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How scientists and non-scientists perceive the world


'Knowing' in science
Francis Crick Scientist
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Science is very different in this way from what most people think of as… as knowledge and what they know. The thing you know in science is never absolutely right, you can never say that. It’s the best interpretation you have at the time. But some interpretations are so good that it’s probably foolish to doubt them most of the time. So that you don’t doubt them and you… but you have to know what all these previous interpretations of the data are… are, otherwise you… you can’t, as it were, begin thinking in a scientific way about some new problem. So you have to know that, but you have to realise all the time there may be something which you think is a well established fact, or well established theory, which nevertheless isn’t quite right or may have to be looked at in an entirely different way. So, all scientific knowledge is provisional but on the other hand the paradox is it has a much higher degree of certainty than most ordinary knowledge which people think is… is certain but isn’t. So scientists really do live in a quite different intellectual world from the majority of people.

[Q] This isn’t at all generally understood, I don’t think, is it?

No, I… well I… I mean it… I don’t think so, of course, it’s understood by most scientists but… but for people who are non-scientists, that’s not that there’s a lot of intermediate people who are interested in science and some of them would understand it. A lot of non-scientists don’t think that particular way. Thinking in a scientific way is not necessarily a natural way, it just happens to be a very effective way. It’s not even very effective for one person, it must be groups of people doing it because otherwise you get trapped in your own errors and having other people… that’s why you need a consensus of… of people to agree on something scientifically. To have one person is fallible. I won’t say it’s a group… other… a number of people are infallible but they’re less fallible. The errors tend to average out, shall we say.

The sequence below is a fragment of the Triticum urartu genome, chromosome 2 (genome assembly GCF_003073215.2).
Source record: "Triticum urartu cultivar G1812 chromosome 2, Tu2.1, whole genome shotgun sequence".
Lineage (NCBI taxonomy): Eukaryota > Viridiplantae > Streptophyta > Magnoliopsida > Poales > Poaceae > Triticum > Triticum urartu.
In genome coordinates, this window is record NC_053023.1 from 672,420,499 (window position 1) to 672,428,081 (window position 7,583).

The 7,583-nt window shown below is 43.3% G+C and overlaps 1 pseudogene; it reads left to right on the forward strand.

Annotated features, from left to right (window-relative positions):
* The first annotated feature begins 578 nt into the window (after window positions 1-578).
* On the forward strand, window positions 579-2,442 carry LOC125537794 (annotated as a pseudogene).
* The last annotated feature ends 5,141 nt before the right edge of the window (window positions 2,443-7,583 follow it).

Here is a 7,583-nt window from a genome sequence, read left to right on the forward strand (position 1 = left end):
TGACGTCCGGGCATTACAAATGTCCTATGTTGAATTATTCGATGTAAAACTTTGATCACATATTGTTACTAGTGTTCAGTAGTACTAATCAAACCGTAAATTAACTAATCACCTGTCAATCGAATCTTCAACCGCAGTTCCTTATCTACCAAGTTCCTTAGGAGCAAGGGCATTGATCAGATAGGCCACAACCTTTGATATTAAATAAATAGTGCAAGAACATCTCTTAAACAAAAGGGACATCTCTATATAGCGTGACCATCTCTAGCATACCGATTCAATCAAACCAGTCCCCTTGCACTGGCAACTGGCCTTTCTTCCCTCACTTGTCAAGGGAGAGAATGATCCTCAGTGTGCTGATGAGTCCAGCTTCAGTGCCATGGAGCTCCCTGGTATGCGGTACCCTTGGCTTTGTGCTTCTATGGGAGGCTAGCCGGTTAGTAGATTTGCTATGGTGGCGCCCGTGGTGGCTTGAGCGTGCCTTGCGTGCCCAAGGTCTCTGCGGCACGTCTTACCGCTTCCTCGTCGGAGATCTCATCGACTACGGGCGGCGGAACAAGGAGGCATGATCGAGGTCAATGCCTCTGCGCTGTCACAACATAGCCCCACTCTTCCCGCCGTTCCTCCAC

The late Francis Crick, one of Britain's most famous scientists, won the Nobel Prize in Physiology or Medicine in 1962. He is best known for his discovery, jointly with James Watson and Maurice Wilkins, of the double helix structure of DNA, though he also made important contributions in understanding the genetic code and was exploring the basis of consciousness in the years leading up to his death in 2004.

Listeners: Christopher Sykes

Christopher Sykes is an independent documentary producer who has made a number of films about science and scientists for BBC TV, Channel Four, and PBS.

Tags: science, scientist, scientific fact, scientific consensus

Duration: 1 minute, 58 seconds

Date story recorded: 1993

Date story went live: 24 January 2008